So although there are literally a million awesome stories from the trip, like digging for quohogs, and me slicing my toe open on one (okay, so maybe that wasn’t fun, but it was memorable.) Then there was also the day that Suz and I literally sold seashells by the seashore. We both had a pretty good business going, right up until some mean old woman told one of us, that the other one, had much better shells – who does that? We were upset, so we quit the seashell selling business for good. Anyway, this is my favorite part; our parents rented a car to explore the island. Of course, it was a wood-paneled station wagon, you know, the kind with the pop up seat in the back? Yeah, wicked safe. That’s of course where Suz and I wanted to sit, facing the road behind us. As we’re driving along, heading out to Sisco Beach (another favorite memory from the trip) we noticed that the floor of the wagon, right below our tiny, little feet was rusted out. Legit, it was about to giveway. Of course, in our little blonde heads, our seat would then plumet through the bottom of the car, and our cute little selves would be dragging behind the car. We were little girls, of course this is how we pictured things going down. We tried to explain our dire situation to our parents; “MOM! DAD! WE CAN SEE THE ROAD!!!” To which our parents all replied, “Yes, we know.” They thought we meant, because we were facing backwards, like, yeah, no duh, you can see the road. We were hysterical, picturing our demise at probably 5 & 6 years old, yelling “NO! YOU DON’T UNDERSTAND! WE CAN SEE THE ROAD…. THROUGH THE CAR!” They continued to ignore our pleas. When we got to the beach, and they let us out of our jump seat, they saw the floor of the wagon… um, missing, they said, “Oh my God! You really can see through the bottom of the car!” I can imagine, we were pretty pleased with ourselves to finally have redemption.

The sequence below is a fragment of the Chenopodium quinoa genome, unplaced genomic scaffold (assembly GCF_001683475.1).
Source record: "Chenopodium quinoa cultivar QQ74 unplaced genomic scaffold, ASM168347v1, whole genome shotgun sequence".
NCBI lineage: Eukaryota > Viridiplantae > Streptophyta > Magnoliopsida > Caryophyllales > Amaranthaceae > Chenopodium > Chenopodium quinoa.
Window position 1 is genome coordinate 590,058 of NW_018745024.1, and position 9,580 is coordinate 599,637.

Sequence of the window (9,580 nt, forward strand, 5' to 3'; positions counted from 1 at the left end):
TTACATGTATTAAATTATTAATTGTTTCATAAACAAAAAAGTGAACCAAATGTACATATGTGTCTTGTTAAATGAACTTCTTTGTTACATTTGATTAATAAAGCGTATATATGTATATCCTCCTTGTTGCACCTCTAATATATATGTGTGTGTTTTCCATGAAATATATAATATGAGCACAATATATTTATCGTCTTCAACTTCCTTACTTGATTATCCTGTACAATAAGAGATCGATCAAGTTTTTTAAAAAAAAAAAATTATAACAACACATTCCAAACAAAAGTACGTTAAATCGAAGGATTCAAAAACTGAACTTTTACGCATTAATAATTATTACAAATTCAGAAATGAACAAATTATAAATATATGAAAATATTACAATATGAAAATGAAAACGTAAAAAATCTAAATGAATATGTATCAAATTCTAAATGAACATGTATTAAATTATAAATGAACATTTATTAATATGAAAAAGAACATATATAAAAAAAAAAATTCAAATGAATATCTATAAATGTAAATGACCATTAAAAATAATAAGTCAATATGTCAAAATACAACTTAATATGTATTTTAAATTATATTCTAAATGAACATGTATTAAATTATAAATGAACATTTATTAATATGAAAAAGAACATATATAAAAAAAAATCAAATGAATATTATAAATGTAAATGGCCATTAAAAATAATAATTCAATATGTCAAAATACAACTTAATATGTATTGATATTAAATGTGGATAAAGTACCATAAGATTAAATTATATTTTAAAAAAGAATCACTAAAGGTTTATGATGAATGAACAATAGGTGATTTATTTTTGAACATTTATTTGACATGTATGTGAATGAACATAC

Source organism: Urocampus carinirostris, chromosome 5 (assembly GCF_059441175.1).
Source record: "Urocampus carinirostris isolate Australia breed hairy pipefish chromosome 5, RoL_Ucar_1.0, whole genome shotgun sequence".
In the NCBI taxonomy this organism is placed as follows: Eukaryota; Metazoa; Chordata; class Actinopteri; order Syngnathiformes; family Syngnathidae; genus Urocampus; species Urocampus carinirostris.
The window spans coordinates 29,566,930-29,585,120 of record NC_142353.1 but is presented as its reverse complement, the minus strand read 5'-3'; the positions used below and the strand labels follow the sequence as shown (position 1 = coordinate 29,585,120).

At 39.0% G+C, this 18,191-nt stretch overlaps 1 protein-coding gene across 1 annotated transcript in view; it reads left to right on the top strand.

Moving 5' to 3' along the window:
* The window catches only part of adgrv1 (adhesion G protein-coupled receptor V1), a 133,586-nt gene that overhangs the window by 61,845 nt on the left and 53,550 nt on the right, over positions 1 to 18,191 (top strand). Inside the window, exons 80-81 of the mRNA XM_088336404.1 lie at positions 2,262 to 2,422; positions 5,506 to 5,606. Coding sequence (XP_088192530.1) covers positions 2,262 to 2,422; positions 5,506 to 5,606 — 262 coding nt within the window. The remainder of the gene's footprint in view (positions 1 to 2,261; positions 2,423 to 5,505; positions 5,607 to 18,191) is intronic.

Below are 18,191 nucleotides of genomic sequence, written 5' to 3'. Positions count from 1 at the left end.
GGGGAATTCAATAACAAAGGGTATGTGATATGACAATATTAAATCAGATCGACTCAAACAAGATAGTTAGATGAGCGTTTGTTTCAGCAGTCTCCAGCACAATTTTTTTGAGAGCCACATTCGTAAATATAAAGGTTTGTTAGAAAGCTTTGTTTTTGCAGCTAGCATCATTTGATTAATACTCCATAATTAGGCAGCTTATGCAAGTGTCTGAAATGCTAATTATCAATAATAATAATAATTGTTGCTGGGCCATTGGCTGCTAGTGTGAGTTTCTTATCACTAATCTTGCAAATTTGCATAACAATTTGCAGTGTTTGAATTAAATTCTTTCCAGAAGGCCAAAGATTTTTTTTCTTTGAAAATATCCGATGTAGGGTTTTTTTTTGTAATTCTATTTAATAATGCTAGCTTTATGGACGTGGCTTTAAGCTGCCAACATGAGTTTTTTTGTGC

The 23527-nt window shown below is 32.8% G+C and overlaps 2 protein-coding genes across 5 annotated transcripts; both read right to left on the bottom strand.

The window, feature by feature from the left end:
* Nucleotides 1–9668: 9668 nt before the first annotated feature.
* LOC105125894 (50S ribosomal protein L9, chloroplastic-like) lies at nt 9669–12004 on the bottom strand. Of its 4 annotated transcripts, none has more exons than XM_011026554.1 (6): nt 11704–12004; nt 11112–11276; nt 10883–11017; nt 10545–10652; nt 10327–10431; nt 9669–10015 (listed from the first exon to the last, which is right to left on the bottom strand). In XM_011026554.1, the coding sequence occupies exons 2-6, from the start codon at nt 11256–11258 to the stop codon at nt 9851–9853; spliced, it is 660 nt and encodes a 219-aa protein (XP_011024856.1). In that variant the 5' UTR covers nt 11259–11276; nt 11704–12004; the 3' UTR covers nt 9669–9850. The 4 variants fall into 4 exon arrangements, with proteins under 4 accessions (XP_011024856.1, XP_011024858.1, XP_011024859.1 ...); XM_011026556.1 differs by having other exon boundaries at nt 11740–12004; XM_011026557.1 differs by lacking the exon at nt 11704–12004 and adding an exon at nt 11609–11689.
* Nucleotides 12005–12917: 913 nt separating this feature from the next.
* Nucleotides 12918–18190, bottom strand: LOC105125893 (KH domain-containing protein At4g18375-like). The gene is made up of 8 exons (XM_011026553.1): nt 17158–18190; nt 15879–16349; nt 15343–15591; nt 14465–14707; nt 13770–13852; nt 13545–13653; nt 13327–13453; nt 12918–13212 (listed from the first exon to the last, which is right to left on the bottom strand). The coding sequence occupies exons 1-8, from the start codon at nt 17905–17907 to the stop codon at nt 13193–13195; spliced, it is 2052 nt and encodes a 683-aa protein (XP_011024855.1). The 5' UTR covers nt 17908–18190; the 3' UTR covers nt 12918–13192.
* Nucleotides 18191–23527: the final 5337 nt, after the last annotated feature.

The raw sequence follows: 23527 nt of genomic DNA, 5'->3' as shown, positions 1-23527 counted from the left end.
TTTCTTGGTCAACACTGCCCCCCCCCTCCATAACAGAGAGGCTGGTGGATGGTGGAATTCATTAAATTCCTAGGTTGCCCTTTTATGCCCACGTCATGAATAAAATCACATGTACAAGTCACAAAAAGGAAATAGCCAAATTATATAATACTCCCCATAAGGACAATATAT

I honestly don’t understand why there are literally no pictures of Suzanne and I. My only guess is, as I searched high and low to no avail, is because back in the 70′s, people only had expensive 35mm cameras, and no one brought them on our boating trips, for fear the camera would get ruined. I’ll tell you right now, I’d give anything for someones camera to have been ruined, just to have SOME sort of documentation of this, and the many trips we took together. So, the photographer in me is telling you now, take your camera with you, let it get ruined. Life is precious, and fleeting. Live every moment to it’s fullest (please just with sunblock on.)
Suzanne. My favorite childhood memories all include you. I’m so incredibly saddened by the loss of your sweet self. I have no idea why God is so cruel at times; I know I’m not supposed to understand it. I am so incredibly sorry for what Kathy and Dave, Mark and Margaret, Elenor, Alice, and Miles, and Al and Kathryn have gone through, and have yet to go through, mourning the loss of someone so amazing, and so young. No words can honestly express how much you all have been in my thoughts, all the time, especially how hard it must have been recently; it’s absolutely heart-wrencning. Just know you’ve all been in my thoughts and prayers, probably everyday for a long time now. We all lost a good one; she’s not going to be easily forgotten.
Love you sweet girl, may you finally rest in peace, no longer in pain. I’m going to miss you. xoxoxo
Here we are, at the YC, me, suzanne and another childhood friend, CC. And I cringe at how tan I am in comparison.